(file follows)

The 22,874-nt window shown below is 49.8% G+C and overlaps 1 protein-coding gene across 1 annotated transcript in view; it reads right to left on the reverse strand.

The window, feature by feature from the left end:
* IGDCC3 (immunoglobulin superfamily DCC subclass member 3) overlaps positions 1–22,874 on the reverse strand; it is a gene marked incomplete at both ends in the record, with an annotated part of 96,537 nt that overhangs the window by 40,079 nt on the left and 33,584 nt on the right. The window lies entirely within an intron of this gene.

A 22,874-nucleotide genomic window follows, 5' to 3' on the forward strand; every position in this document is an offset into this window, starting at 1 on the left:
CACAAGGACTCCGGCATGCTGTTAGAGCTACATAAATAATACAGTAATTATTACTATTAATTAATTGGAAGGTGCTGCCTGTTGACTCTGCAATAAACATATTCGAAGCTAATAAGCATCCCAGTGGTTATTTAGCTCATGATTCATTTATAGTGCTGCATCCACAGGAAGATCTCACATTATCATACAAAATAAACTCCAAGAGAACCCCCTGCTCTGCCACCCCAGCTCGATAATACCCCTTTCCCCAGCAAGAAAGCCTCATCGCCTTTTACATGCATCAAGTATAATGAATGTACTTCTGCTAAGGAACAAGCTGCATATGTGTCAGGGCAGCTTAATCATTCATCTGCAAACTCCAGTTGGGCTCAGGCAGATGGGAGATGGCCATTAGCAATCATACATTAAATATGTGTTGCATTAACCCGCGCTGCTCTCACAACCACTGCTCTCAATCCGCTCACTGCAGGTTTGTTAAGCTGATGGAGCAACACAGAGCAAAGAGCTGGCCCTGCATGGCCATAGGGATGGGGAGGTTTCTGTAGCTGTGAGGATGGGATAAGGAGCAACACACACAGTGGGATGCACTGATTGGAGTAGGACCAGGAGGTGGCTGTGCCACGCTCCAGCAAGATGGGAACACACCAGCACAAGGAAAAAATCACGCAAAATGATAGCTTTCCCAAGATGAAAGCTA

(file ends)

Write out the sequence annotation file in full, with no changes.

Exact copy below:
The 22,874-nt window shown below is 49.8% G+C and overlaps 1 protein-coding gene across 1 annotated transcript in view; it reads right to left on the reverse strand.

The window, feature by feature from the left end:
* IGDCC3 (immunoglobulin superfamily DCC subclass member 3) overlaps positions 1–22,874 on the reverse strand; it is a gene marked incomplete at both ends in the record, with an annotated part of 96,537 nt that overhangs the window by 40,079 nt on the left and 33,584 nt on the right. The window lies entirely within an intron of this gene.

A 22,874-nucleotide genomic window follows, 5' to 3' on the forward strand; every position in this document is an offset into this window, starting at 1 on the left:
CACAAGGACTCCGGCATGCTGTTAGAGCTACATAAATAATACAGTAATTATTACTATTAATTAATTGGAAGGTGCTGCCTGTTGACTCTGCAATAAACATATTCGAAGCTAATAAGCATCCCAGTGGTTATTTAGCTCATGATTCATTTATAGTGCTGCATCCACAGGAAGATCTCACATTATCATACAAAATAAACTCCAAGAGAACCCCCTGCTCTGCCACCCCAGCTCGATAATACCCCTTTCCCCAGCAAGAAAGCCTCATCGCCTTTTACATGCATCAAGTATAATGAATGTACTTCTGCTAAGGAACAAGCTGCATATGTGTCAGGGCAGCTTAATCATTCATCTGCAAACTCCAGTTGGGCTCAGGCAGATGGGAGATGGCCATTAGCAATCATACATTAAATATGTGTTGCATTAACCCGCGCTGCTCTCACAACCACTGCTCTCAATCCGCTCACTGCAGGTTTGTTAAGCTGATGGAGCAACACAGAGCAAAGAGCTGGCCCTGCATGGCCATAGGGATGGGGAGGTTTCTGTAGCTGTGAGGATGGGATAAGGAGCAACACACACAGTGGGATGCACTGATTGGAGTAGGACCAGGAGGTGGCTGTGCCACGCTCCAGCAAGATGGGAACACACCAGCACAAGGAAAAAATCACGCAAAATGATAGCTTTCCCAAGATGAAAGCTA